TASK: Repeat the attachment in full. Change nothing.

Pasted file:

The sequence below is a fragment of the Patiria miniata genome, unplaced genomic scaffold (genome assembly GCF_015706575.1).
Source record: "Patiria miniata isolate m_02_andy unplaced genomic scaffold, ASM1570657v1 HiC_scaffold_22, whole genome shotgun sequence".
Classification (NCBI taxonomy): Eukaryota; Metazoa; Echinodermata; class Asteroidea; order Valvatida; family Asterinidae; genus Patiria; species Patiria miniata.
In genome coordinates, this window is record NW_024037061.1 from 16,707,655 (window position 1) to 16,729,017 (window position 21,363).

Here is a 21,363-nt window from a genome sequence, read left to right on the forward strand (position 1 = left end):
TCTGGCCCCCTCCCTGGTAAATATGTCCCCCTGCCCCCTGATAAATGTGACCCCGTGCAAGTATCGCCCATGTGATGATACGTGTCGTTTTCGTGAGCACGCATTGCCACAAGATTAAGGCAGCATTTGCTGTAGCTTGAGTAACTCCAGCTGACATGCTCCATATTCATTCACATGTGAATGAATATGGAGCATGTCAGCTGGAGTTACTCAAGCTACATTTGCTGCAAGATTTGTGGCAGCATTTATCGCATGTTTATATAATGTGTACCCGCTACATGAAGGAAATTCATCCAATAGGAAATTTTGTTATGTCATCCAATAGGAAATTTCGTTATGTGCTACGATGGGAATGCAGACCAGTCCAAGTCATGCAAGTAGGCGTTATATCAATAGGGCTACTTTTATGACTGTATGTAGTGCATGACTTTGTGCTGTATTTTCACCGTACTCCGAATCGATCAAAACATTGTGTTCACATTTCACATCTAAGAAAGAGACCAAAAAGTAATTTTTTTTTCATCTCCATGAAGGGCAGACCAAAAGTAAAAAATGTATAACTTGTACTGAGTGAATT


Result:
The sequence below is a fragment of the Patiria miniata genome, unplaced genomic scaffold (genome assembly GCF_015706575.1).
Source record: "Patiria miniata isolate m_02_andy unplaced genomic scaffold, ASM1570657v1 HiC_scaffold_22, whole genome shotgun sequence".
Classification (NCBI taxonomy): Eukaryota; Metazoa; Echinodermata; class Asteroidea; order Valvatida; family Asterinidae; genus Patiria; species Patiria miniata.
In genome coordinates, this window is record NW_024037061.1 from 16,707,655 (window position 1) to 16,729,017 (window position 21,363).

Here is a 21,363-nt window from a genome sequence, read left to right on the forward strand (position 1 = left end):
TCTGGCCCCCTCCCTGGTAAATATGTCCCCCTGCCCCCTGATAAATGTGACCCCGTGCAAGTATCGCCCATGTGATGATACGTGTCGTTTTCGTGAGCACGCATTGCCACAAGATTAAGGCAGCATTTGCTGTAGCTTGAGTAACTCCAGCTGACATGCTCCATATTCATTCACATGTGAATGAATATGGAGCATGTCAGCTGGAGTTACTCAAGCTACATTTGCTGCAAGATTTGTGGCAGCATTTATCGCATGTTTATATAATGTGTACCCGCTACATGAAGGAAATTCATCCAATAGGAAATTTTGTTATGTCATCCAATAGGAAATTTCGTTATGTGCTACGATGGGAATGCAGACCAGTCCAAGTCATGCAAGTAGGCGTTATATCAATAGGGCTACTTTTATGACTGTATGTAGTGCATGACTTTGTGCTGTATTTTCACCGTACTCCGAATCGATCAAAACATTGTGTTCACATTTCACATCTAAGAAAGAGACCAAAAAGTAATTTTTTTTTCATCTCCATGAAGGGCAGACCAAAAGTAAAAAATGTATAACTTGTACTGAGTGAATT